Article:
Guiding Your Child to Become a Good Problem Solver
Table of Contents
Whether parents like it or not, children find themselves in conflicts or difficult situations. Some problems can be big for them to deal with alone and they will need your help and discipline. But, an important part of growing up is making mistakes and learning how to deal with them.
Identify the Problem
Gary borrowed an expensive name-brand sweater from a friend and took it off while he was at the park. He remembered he left it there, but when he went back, it was gone. The problem is what to do about the missing sweater and what he should tell his friend.
List Options for Fixing the Problem
Get your child to think of things that she (not you) can do to solve the situation. Even if the ideas seem terrible, do not say anything at this point. You are trying to encourage the brainstorming process.
Gary comes up with a few ideas:
- stay away from his friend
- tell his friend that he lent it to someone else and that person lost it
- Gary’s brother has the same sweater, so he would give that one to his friend
Rate the Options
Use these four questions to help a child decide if the options will work:
Is it unkind? Is it hurtful? Is it unfair? Is it dishonest?
Option A would be unkind, B would be dishonest, and C would not be fair to Gary’s brother. If your child sees no problem with these options, you might want to offer some guidance.
Pick an Option
With some more thought, Gary remembers he has a sweater that he knows his friend likes. He decides he will give that sweater to him.
Make a Plan and Do It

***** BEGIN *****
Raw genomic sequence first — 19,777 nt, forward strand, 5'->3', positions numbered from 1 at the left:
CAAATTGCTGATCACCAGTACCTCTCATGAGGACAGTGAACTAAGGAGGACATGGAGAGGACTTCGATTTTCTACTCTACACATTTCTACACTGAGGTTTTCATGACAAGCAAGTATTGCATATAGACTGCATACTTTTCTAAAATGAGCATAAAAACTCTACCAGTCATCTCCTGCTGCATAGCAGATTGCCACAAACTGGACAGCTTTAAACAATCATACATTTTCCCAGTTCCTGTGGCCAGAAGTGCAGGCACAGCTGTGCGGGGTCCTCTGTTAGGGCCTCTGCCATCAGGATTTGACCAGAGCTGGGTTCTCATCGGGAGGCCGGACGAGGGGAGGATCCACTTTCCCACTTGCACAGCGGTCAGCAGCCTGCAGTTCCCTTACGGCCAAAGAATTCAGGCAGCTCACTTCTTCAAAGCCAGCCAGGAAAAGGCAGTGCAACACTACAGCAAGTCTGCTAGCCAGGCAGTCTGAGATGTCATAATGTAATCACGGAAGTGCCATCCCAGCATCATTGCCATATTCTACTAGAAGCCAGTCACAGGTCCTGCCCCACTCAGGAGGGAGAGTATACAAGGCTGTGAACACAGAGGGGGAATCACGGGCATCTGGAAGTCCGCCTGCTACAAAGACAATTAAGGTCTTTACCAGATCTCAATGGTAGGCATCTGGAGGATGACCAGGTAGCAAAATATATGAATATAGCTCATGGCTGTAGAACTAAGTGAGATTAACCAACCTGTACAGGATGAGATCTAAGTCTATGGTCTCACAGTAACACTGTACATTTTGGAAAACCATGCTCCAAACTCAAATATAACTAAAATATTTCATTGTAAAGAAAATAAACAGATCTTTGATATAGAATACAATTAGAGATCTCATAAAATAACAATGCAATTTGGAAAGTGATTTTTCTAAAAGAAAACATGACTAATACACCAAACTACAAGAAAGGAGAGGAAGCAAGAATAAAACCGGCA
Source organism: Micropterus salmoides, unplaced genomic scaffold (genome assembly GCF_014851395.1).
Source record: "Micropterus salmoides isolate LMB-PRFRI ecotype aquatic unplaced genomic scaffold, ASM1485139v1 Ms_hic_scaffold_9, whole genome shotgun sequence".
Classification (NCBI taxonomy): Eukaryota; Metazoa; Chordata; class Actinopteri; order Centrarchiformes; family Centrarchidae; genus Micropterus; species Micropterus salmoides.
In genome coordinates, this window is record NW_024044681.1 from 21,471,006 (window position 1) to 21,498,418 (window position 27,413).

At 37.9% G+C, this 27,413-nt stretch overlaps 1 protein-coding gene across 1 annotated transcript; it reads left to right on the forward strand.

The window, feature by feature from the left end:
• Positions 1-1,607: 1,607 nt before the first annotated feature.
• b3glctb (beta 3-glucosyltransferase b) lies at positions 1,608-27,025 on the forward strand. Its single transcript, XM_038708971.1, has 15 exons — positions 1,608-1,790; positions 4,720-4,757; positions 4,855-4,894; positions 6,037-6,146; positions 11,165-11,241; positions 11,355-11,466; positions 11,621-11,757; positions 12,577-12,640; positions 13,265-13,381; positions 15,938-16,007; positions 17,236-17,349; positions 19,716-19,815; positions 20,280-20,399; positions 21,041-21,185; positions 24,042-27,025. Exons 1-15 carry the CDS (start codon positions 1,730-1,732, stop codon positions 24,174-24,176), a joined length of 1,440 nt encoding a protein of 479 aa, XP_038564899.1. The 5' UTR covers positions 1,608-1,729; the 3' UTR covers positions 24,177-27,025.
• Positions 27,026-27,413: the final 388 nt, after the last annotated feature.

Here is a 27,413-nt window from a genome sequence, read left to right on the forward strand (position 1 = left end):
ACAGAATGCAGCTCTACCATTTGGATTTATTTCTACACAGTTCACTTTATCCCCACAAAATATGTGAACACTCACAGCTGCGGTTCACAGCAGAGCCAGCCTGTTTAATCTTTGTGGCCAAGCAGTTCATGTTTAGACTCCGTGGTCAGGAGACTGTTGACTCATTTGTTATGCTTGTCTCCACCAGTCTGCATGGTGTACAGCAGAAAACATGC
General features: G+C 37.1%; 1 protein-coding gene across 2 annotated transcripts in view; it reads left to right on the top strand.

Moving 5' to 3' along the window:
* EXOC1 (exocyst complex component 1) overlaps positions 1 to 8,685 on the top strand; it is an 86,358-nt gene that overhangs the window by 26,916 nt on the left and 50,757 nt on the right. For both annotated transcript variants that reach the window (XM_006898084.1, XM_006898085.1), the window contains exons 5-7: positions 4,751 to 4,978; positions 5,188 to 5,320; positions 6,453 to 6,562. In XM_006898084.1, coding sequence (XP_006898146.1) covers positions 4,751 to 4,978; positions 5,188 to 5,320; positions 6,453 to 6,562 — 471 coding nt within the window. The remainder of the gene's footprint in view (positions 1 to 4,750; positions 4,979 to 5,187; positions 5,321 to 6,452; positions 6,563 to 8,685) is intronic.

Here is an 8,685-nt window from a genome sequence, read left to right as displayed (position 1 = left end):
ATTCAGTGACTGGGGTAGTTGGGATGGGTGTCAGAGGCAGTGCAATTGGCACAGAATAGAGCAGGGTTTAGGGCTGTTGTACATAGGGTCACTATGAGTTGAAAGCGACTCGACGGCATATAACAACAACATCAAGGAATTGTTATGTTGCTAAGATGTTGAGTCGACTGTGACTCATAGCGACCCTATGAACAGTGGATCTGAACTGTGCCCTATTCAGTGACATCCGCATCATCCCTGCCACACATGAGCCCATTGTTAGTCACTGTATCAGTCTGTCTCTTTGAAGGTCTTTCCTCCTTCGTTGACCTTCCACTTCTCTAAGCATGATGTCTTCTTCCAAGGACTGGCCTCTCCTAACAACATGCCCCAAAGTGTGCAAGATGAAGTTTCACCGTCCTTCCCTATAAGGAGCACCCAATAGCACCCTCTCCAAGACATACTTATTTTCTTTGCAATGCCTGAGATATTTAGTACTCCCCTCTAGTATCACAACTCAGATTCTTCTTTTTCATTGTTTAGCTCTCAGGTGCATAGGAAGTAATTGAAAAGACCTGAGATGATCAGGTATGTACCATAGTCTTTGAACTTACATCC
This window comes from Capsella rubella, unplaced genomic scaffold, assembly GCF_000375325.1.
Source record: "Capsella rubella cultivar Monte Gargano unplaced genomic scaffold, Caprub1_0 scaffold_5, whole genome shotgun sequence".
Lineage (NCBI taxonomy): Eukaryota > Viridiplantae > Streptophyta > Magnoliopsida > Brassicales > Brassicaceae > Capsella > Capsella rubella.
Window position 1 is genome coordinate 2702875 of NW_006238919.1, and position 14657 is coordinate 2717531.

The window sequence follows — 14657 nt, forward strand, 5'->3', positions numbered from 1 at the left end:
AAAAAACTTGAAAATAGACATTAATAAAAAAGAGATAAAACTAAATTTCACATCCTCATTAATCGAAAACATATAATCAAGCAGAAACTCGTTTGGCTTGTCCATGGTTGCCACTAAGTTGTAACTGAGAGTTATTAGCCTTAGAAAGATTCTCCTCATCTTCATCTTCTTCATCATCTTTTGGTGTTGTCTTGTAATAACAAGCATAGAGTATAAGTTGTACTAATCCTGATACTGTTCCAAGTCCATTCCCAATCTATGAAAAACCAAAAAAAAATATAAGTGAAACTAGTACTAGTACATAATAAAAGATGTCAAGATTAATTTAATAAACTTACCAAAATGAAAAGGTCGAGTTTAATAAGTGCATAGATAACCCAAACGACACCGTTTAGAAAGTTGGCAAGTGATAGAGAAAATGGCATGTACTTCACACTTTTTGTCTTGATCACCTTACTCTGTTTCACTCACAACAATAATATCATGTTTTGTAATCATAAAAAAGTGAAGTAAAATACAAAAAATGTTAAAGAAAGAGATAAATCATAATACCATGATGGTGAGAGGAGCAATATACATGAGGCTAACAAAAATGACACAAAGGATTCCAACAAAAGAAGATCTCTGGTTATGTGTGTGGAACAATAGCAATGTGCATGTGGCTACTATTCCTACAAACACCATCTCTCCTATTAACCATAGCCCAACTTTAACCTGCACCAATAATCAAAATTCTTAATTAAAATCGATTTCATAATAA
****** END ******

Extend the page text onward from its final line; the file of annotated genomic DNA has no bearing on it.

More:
This will be the hardest part. If your child feels anxious about telling his friend, you can offer to role-play the scenario and/or suggest he write out what he wants to say.
Gary tells his friend what he has done, with no excuses, and offers his sweater to his friend. A new problem comes up. His friend says he would prefer to have his sweater back.
If a new problem comes up, get your child to go back through the above steps and come up with a new solution.
Gary can’t get the sweater back, but he can buy a new one. He tells his friend that he can keep his sweater until he saves enough money to buy one like the one he lost. Gary saves his allowance and does as much babysitting as he can to get the money he needs to pay for a new sweater.
Evaluate the Situation
This is an important step to help your child learn from her mistakes.
What caused the problem? If Gary has a tendency to misplace or lose things, he’ll need to address his behavior.
How can he prevent this from happening again? Gary will wear the sweater around his waist next time or make sure to leave it at home. He might also have a special spot that he keeps things he borrows so they are easy to find.
How did he solve this problem? Gary tried one solution, but it didn’t work. It’s good for kids to learn that their first plan might not work and that they can come up with a new one. Gary can feel good that he was responsible for his actions and found a way to solve the problem.
Letting children solve their own problems, with your guidance, improves their self-esteem, assertiveness, and sense of responsibility. Help them to use the steps for solving problems including identifying the problem, finding and evaluating options, and making and following a plan to solve the problem. That can help them deal with conflict and anger.
References: Coloroso, Barbara. Kids Are Worth It! Revised Edition: Giving Your Child the Gift of Inner Discipline. NY: HarperCollins, 2002.